Hoo boy. This is a Republican strategist saying this, with two whole weeks to go. Non-partisan election-watchers are predicting pretty much the same thing. The well-respected Stu Rothenberg just wrote an opinion piece titled: "Trump's Path To An Electoral College Victory Isn't Narrow. It's Non-Existent."
The mocking has even begun, from the left. Want to bet who Trump's going to blame his epic loss on? Keep this link handy, because it has a dandy little chart of all of Trump's conspiracies (and this was drawn before the debate, mind you) to pick from. Why, it could be anybody! Because as we all know, Trump's not going to take one iota of the blame himself.
Is the election depressing you? You certainly aren't alone. So here are two final items to cheer everyone up. First, legalization of recreational marijuana has hit the highest point in public opinion polling that it ever has -- a full 6 out of 10 Americans think the War On Weed should end now, totally and completely. This is an election issue, the article helpfully explains, for a big reason. Full legalization is on the ballot in California (with 40 million residents) as well as four other states:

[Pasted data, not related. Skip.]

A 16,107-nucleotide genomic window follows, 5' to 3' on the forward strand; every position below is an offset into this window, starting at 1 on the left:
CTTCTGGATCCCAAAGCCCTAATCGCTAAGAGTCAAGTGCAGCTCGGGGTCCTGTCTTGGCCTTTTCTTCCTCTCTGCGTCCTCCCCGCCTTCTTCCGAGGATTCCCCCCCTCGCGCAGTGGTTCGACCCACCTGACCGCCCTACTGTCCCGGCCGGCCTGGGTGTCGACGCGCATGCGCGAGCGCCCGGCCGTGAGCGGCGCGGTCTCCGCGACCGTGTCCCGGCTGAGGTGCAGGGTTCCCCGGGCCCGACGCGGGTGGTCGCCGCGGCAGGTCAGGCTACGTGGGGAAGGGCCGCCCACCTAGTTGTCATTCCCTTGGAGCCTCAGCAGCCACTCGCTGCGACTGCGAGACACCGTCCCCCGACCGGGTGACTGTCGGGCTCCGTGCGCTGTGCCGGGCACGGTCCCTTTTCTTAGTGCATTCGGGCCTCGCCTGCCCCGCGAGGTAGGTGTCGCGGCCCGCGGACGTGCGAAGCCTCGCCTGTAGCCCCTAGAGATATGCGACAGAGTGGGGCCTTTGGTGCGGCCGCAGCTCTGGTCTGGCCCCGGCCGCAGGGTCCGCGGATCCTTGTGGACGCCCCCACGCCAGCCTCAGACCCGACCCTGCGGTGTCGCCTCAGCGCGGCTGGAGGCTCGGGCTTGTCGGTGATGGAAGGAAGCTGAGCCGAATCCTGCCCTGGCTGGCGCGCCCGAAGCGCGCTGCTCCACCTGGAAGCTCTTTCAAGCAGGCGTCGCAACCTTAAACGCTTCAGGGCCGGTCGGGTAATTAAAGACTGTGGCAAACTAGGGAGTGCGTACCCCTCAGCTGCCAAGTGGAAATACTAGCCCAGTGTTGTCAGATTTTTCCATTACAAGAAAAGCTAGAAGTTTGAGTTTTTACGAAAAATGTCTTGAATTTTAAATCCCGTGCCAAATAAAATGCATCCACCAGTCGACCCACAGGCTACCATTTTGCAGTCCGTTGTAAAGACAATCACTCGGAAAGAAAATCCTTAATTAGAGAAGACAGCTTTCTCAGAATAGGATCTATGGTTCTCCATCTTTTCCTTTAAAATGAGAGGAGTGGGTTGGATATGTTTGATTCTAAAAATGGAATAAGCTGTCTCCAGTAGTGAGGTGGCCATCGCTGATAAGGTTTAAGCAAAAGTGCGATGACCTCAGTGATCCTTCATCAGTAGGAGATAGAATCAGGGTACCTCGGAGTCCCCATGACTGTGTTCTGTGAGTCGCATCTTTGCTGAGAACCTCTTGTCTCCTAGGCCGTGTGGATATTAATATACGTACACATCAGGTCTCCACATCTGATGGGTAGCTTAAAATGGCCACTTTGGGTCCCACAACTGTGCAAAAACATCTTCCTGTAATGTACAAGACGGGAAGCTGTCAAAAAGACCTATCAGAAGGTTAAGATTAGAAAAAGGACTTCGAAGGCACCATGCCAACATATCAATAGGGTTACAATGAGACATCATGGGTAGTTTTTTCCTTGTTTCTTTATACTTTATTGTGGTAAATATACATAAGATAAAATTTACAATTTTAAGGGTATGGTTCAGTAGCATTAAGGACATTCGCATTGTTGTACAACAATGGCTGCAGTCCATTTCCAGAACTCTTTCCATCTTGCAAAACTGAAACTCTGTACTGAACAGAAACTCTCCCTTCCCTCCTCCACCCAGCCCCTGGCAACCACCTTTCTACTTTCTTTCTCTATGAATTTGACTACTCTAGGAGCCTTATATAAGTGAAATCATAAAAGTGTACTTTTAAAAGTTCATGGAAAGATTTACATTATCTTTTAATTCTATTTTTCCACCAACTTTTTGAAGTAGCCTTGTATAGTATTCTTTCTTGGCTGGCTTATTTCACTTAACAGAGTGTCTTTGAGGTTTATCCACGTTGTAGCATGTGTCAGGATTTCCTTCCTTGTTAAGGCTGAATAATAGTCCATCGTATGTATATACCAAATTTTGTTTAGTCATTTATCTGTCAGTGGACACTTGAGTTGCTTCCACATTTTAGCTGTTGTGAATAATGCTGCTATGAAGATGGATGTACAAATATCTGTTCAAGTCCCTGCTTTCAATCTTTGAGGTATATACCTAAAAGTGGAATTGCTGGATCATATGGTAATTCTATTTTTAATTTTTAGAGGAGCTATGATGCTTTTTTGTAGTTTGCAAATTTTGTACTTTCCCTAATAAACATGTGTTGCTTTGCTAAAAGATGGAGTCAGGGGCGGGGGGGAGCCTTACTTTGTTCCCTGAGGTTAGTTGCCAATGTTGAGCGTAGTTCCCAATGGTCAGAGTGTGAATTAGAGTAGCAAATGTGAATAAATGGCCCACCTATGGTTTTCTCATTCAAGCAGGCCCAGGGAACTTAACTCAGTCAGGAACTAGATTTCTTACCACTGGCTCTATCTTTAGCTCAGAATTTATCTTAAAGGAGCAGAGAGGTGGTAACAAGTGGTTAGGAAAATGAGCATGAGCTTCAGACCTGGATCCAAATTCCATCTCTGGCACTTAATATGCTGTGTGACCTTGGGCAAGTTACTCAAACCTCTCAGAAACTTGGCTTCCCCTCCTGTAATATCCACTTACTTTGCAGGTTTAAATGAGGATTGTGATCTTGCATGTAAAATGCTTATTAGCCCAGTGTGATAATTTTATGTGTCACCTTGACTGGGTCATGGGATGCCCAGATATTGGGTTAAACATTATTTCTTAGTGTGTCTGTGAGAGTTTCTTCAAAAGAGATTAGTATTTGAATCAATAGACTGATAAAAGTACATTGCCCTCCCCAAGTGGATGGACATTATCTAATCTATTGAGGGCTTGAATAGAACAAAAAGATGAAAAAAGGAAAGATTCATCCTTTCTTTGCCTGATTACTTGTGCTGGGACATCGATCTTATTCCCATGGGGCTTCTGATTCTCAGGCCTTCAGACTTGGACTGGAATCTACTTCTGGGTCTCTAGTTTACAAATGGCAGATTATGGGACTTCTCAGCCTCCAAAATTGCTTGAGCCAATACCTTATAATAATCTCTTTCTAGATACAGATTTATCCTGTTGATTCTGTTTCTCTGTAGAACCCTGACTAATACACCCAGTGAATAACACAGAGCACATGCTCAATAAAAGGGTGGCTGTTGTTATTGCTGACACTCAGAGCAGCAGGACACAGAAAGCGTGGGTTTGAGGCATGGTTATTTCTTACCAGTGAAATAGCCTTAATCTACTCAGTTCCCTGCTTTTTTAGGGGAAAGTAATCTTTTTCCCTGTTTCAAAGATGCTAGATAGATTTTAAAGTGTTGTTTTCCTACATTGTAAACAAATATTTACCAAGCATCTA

If the Golden State, Arizona, Maine, Massachusetts and Nevada all vote "yes" next month, almost one-quarter of the U.S. population will soon be living in a state where recreational marijuana is legal -- up dramatically from the current 5 percent of the population that now does.
So get out and vote, stoners!
Finally, for everyone depressed at the depth of nastiness this election has sunk to, we have a cheerful and uplifting message from our neighbors to the north. Check out the video Canadians just sent us all, to convince us that America is already great. We think we speak for all Americans in saying: "Thanks, eh? That was just what we needed!"
There was one grim piece of news this week, as a Republican campaign office in North Carolina got firebombed this week. Anyone -- from any political persuasion -- needs to condemn such acts of political terrorism strongly, of course, and you can add our voice to that chorus. Violence is simply unacceptable in the political arena, no matter how nasty it gets.